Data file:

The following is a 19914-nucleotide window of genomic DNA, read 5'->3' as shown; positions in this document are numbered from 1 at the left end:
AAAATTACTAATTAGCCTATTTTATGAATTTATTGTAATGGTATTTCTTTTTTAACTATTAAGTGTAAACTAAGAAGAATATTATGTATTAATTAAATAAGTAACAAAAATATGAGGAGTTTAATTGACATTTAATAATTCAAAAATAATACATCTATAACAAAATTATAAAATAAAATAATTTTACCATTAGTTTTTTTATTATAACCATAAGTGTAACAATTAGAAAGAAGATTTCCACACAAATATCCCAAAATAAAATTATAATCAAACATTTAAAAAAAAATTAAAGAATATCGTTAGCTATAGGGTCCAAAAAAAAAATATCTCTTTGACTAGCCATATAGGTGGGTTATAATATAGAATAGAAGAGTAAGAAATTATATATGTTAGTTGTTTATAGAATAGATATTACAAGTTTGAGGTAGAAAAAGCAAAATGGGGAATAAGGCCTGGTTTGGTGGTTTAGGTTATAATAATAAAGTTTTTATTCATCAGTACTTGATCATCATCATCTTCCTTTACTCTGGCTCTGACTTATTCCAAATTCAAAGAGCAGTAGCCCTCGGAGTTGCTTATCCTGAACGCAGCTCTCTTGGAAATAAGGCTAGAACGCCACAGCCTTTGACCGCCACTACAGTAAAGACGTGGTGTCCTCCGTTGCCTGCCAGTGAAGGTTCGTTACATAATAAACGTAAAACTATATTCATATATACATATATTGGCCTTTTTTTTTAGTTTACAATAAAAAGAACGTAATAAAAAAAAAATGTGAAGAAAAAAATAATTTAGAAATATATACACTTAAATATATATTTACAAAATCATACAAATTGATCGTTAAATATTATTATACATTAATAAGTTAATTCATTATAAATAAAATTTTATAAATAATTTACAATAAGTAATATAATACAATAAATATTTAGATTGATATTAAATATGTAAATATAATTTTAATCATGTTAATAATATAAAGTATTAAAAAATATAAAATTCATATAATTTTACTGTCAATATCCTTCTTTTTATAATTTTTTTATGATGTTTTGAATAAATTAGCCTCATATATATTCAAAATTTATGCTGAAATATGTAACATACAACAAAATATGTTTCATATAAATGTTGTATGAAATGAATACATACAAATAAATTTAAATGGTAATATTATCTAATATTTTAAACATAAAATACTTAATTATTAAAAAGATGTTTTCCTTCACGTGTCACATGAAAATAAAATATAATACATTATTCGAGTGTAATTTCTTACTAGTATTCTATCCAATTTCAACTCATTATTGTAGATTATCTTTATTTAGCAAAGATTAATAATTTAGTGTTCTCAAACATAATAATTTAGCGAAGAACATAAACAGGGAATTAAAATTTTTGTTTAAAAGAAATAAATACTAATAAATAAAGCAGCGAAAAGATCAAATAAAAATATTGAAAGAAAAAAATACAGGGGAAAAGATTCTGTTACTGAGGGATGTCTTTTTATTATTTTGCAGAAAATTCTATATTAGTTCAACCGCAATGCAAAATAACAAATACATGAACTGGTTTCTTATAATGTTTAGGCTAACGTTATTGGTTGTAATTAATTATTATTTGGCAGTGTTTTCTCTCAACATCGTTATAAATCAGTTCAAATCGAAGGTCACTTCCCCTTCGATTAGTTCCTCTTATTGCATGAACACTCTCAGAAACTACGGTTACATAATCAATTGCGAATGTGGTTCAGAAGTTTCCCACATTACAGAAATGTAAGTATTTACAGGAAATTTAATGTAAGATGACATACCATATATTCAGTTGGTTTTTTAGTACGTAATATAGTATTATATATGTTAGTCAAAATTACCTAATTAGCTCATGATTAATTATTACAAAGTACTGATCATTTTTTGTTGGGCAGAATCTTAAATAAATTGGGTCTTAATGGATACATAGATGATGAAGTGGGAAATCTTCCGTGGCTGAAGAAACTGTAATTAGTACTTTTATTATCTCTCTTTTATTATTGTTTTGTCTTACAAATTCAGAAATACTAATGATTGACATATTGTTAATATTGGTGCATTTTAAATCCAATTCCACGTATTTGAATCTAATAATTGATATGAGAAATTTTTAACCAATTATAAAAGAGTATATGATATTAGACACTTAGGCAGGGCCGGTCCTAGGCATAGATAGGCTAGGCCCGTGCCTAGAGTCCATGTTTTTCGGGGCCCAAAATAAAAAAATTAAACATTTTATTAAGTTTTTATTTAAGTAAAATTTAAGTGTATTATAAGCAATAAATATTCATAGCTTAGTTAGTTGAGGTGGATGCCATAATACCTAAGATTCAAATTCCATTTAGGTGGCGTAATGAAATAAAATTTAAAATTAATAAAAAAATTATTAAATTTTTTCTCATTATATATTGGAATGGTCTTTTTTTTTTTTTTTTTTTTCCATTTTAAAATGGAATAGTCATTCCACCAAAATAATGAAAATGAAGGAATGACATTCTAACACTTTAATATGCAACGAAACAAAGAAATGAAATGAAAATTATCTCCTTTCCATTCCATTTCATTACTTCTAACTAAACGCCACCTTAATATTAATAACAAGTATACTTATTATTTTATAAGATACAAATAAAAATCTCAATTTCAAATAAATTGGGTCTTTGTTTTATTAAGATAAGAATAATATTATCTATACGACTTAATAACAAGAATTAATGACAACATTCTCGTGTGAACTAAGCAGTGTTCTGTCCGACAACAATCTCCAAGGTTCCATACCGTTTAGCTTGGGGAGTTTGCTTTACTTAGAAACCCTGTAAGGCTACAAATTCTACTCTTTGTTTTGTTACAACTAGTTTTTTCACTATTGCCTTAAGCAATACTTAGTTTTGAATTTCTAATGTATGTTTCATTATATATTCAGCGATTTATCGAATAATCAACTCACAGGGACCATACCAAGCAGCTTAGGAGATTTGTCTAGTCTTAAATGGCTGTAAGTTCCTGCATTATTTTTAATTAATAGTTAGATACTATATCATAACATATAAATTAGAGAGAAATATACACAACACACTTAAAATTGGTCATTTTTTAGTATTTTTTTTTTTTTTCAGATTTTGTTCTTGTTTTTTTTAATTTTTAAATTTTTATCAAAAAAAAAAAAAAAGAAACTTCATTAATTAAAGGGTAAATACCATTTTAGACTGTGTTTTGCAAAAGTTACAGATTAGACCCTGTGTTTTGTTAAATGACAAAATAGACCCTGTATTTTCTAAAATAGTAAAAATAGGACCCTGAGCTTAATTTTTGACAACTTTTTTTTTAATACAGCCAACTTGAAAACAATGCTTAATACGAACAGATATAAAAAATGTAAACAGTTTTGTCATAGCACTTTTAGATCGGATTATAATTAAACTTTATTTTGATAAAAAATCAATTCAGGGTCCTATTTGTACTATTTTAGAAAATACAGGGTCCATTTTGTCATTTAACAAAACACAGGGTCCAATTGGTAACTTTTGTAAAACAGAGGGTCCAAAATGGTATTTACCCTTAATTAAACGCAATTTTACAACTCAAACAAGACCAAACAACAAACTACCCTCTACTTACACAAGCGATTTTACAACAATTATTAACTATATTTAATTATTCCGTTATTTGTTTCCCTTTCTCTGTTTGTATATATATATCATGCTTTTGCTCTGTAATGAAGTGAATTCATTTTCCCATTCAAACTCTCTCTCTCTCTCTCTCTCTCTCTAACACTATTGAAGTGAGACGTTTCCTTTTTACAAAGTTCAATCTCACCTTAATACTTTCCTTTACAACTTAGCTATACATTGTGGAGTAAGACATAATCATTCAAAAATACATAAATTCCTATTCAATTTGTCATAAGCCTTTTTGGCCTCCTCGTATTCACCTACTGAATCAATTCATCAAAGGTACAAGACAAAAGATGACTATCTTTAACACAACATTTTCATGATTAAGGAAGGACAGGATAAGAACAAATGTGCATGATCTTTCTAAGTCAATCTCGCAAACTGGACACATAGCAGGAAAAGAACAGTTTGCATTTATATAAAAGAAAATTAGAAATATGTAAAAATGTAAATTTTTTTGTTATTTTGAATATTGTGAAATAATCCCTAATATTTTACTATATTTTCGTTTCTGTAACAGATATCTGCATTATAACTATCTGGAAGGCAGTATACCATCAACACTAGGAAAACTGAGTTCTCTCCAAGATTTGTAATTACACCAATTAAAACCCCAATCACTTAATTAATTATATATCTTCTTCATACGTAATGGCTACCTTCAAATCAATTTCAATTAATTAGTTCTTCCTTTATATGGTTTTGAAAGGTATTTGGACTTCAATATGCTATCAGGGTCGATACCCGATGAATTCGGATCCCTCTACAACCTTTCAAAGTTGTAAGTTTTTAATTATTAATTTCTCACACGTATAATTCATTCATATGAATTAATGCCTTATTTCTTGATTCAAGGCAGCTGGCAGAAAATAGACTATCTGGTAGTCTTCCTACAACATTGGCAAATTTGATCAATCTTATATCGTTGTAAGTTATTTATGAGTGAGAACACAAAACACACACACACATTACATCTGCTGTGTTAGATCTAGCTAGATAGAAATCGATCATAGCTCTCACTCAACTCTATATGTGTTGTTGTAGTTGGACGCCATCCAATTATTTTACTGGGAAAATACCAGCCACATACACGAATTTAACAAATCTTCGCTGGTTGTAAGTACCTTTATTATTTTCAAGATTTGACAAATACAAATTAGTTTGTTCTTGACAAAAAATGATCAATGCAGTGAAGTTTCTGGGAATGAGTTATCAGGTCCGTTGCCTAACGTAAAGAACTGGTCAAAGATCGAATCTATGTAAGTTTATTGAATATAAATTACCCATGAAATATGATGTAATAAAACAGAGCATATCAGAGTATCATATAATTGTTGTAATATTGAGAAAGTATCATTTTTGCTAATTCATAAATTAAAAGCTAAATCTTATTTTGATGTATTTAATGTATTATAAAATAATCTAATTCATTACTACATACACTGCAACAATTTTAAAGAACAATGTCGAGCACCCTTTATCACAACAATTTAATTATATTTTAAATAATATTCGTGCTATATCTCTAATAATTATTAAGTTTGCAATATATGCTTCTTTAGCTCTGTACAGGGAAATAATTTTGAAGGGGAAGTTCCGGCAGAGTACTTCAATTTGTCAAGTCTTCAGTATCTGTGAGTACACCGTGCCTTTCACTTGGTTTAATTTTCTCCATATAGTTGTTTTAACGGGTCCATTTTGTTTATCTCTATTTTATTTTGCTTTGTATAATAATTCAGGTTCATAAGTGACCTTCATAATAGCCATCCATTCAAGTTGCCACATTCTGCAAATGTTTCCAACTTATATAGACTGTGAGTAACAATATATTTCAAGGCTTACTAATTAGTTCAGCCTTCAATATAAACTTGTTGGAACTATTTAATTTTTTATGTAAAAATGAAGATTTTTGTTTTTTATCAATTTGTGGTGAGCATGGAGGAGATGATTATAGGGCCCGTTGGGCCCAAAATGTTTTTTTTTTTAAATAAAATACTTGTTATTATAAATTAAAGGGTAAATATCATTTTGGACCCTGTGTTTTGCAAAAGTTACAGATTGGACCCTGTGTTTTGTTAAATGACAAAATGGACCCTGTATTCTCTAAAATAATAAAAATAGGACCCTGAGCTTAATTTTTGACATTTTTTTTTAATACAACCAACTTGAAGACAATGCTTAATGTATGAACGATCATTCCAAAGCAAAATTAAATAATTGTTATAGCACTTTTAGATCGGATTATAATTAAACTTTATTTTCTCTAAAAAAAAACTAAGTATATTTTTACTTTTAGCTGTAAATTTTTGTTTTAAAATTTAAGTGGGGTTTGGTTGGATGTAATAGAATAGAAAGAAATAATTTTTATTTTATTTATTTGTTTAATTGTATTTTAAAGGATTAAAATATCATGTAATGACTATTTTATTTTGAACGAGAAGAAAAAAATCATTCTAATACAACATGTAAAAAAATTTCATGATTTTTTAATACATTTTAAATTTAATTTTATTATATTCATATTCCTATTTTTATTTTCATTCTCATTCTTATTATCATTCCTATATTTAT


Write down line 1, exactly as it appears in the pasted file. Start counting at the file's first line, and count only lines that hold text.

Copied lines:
The following is a 19914-nucleotide window of genomic DNA, read 5'->3' as shown; positions in this document are numbered from 1 at the left end: